A visit to Fairy Creek reveals a place of peace and more shades of green than any painter’s palette.
A SOLO VENTURE up the contested Fairy Creek opened my eyes to a territory unknown. One approaches this small watershed through the vast desolation of the Cowichan-Port Renfrew corridor; the scene of a 100-years of cumulative clearcuts.
The ancient canopy closes to a thin blue ribbon of sky above (photo by Roger Wiles)
Ascending the creek bed from Fairy Lake the landscape transforms from one of human dominance to a spectacle of nature unseen and unmolested. Up here you see no stumps with springboard notches, flagging tape boundaries, or even the telltale human debris of plastic twist-ties, broken glass, beer tabs, and cigarette butts. The steep moss-clad valley narrows and the ancient canopy closes to a thin blue ribbon of sky above.
In the language of corporate managers, this complex ecosystem is termed “decadent forest”—so full of rot and decay that it should be condemned for clearance to improve its health and productivity. In fact, I recently heard a company spokeswoman, in all seriousness, describe this complexity by saying, “forests are made up of a great many kinds of sawlogs.”
Up here the creek flows gently from pool to pool even as the greater region has been desiccated by unrelenting weeks of drought. In this cloistered low-elevation watershed there is no snowpack or glacier to modulate the summer base-flow. Yet flow it does, even in August after a dry summer, as the shaded walls of the canyon trickle and the fractured shales weep moisture. Six-inch trout dart about in the clear emerald deeps.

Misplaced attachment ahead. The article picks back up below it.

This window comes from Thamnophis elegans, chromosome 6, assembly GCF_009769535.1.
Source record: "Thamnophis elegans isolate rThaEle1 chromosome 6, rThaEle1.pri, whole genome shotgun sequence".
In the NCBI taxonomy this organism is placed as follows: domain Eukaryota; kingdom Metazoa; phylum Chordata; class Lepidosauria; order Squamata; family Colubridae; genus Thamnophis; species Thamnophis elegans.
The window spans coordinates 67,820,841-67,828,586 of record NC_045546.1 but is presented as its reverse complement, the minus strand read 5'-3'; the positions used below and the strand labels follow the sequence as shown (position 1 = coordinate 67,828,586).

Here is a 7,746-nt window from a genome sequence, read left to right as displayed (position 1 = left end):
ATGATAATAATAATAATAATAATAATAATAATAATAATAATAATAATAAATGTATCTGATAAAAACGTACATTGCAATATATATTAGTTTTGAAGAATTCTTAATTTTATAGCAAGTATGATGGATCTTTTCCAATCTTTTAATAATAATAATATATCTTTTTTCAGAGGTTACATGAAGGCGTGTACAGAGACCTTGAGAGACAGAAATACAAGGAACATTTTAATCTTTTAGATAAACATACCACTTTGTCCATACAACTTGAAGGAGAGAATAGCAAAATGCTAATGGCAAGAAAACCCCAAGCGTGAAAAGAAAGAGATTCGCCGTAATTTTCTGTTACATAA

This is a place of peace away from the noise and madness of humanity, teeming with the biodiversity needed to heal our ailing planet, a place of fallen nurse-logs, water ouzels, and striders, and here too be dragonflies. These vertical walls are cloaked in elder and salmonberry, goat’s beard, maidenhair and deer fern, foam flower, fungi, myriad invertebrates, mosses upon mosses, and more shades of green than any painter’s palette.
Truly this is a forest worth more standing!
Roger Wiles lives in North Cowichan, BC and serves on the board of the non-profit Cowichan Community Land Trust.